Scrapping HS2 would derail Javid's infrastructure plan Posted by David Smith at 09:00 AMCategory: David Smith's other articles My regular column is available to subscribers on www.thesundaytimes.co.uk This is an excerpt. Sajid Javid is a man with a plan, and he is not keeping it secret. The chancellor may only have been in office for a month, but a month can be a very long time in politics, and he has already made clear when asked that his ambition is to undertake a big increase in infrastructure spending, irrespective of the Brexit outcome. During the Tory leadership contest he talked of creating a £100bn national infrastructure fund, probably to be spent over five years and, while he did not win that contest, he has taken that ambition to the Treasury with him. Nor is this a
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Scrapping HS2 would derail Javid's infrastructure plan
My regular column is available to subscribers on www.thesundaytimes.co.uk This is an excerpt.
Sajid Javid is a man with a plan, and he is not keeping it secret. The chancellor may only have been in office for a month, but a month can be a very long time in politics, and he has already made clear when asked that his ambition is to undertake a big increase in infrastructure spending, irrespective of the Brexit outcome.
During the Tory leadership contest he talked of creating a £100bn national infrastructure fund, probably to be spent over five years and, while he did not win that contest, he has taken that ambition to the Treasury with him.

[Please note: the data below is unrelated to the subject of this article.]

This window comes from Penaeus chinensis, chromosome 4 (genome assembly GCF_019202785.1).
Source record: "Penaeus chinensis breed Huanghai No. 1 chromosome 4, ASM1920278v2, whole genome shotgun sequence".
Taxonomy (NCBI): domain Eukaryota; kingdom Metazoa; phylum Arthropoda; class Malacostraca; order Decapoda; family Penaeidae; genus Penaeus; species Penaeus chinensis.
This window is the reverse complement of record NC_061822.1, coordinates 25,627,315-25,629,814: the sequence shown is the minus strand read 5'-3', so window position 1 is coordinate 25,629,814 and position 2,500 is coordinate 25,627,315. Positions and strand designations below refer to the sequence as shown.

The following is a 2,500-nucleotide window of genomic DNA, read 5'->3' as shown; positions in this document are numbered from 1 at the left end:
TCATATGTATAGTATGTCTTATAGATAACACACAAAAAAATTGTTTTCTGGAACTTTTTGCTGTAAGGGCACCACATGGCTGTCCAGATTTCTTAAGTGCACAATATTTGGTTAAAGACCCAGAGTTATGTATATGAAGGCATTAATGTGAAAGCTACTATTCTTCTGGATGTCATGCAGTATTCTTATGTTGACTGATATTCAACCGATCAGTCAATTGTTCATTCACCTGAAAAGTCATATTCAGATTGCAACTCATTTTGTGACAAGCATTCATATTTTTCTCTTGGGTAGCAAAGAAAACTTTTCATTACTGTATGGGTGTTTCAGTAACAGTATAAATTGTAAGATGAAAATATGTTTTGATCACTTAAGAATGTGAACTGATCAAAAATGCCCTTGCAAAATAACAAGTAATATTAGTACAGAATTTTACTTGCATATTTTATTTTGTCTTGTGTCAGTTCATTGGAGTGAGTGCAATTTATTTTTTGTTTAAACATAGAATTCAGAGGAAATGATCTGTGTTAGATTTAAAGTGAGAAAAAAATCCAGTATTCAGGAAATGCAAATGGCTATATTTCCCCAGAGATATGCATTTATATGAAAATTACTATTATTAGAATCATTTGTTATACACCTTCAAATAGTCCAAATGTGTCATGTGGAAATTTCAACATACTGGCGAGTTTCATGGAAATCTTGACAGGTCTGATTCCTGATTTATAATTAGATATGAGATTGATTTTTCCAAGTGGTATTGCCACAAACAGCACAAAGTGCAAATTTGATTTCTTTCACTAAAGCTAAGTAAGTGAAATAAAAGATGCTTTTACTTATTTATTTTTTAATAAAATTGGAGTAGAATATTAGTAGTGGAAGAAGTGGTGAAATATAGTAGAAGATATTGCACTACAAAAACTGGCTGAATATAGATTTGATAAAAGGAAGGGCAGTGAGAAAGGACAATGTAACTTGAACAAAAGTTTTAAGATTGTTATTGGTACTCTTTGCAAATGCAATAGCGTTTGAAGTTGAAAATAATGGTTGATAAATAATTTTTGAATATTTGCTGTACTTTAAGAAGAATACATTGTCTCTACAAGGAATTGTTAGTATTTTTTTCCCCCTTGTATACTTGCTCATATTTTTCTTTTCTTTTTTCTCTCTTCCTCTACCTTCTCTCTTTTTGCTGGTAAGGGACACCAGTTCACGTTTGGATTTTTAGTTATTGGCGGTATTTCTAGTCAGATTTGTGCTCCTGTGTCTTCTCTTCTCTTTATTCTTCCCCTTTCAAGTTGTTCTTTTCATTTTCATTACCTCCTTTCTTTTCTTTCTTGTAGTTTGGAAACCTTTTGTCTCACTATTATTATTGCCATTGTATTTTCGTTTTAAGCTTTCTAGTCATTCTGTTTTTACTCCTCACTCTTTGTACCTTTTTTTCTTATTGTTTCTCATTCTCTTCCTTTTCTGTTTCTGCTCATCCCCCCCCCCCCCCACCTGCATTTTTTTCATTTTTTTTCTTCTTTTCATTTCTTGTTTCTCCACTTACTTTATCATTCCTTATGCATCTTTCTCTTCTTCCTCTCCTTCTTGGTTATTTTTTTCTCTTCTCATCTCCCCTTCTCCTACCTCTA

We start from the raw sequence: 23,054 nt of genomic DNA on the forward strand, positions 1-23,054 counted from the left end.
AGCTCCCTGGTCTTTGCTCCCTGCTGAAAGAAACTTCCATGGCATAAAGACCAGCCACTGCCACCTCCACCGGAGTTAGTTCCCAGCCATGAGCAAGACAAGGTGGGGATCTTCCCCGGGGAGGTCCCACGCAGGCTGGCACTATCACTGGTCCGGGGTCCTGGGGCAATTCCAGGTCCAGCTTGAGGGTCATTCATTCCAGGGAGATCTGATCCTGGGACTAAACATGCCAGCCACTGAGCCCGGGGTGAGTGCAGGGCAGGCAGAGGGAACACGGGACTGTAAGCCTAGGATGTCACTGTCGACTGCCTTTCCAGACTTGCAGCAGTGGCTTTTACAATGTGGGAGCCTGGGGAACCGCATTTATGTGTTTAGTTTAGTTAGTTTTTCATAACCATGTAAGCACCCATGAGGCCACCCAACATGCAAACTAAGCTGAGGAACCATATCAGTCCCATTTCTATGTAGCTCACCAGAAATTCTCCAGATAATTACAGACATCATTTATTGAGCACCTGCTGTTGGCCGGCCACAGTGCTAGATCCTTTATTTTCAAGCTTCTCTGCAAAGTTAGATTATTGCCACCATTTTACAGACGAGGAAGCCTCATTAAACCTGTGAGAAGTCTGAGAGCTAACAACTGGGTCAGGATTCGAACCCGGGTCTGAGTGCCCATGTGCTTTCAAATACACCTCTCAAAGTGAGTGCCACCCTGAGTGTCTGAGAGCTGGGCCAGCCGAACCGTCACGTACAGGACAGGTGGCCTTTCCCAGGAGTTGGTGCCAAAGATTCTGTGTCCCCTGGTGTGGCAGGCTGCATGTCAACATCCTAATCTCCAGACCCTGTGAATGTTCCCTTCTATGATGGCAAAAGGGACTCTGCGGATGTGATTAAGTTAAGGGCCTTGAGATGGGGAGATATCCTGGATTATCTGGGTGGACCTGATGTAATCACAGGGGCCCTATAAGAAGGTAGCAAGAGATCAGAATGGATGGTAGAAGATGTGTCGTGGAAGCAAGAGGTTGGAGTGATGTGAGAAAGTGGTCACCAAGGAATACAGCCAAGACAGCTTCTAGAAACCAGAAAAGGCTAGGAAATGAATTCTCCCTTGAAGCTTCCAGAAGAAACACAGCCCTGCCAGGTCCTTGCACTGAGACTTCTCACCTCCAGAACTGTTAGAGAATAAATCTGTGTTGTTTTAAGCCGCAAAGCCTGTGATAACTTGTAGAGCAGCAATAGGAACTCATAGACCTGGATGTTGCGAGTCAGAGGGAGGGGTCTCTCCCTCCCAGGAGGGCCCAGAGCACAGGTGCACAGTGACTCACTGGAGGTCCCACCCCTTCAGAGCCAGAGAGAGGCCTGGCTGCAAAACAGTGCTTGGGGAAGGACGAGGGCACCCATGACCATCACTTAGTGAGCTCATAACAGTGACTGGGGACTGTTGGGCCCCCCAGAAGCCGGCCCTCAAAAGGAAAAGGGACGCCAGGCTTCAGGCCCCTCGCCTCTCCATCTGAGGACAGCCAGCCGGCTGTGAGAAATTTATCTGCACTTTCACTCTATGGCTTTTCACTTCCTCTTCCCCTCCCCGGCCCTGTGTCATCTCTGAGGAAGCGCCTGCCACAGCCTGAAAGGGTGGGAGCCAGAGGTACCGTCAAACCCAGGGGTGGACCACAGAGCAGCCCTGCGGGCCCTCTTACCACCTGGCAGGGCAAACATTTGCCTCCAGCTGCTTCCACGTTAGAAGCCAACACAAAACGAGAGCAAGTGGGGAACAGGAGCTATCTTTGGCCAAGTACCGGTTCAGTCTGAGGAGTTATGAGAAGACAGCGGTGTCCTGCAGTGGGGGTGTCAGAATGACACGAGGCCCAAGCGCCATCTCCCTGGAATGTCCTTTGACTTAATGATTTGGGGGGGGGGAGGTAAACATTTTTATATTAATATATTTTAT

Nor is this a sudden burst of thinking from Javid. When he was communities’ secretary two years ago he argued for a £50bn fund for housing and housing infrastructure, to deliver on the government’s pledge of 300,000 new homes a year but was rebuffed by Theresa May and Philip Hammond.
The logic is compelling. Britain badly needs more infrastructure spending, nationally and in the left-behind regions, for transport, energy, new technologies such as electric vehicles, social housing, broadband and so on. The days when the UK could attract foreign direct investment on the basis of a flexible workforce, low taxes and membership of the single market, in spite of poor infrastructure, are on the way out. In future we will need better infrastructure.
From an economic perspective, it is also compelling. The excitement over the so-called inversion of the yield curve this month has provided a reminder of just how low yields, or market interest rates, are on government bonds, gilts. 10-year gilts are yielding less than 0.5%, 30-year just over 1%.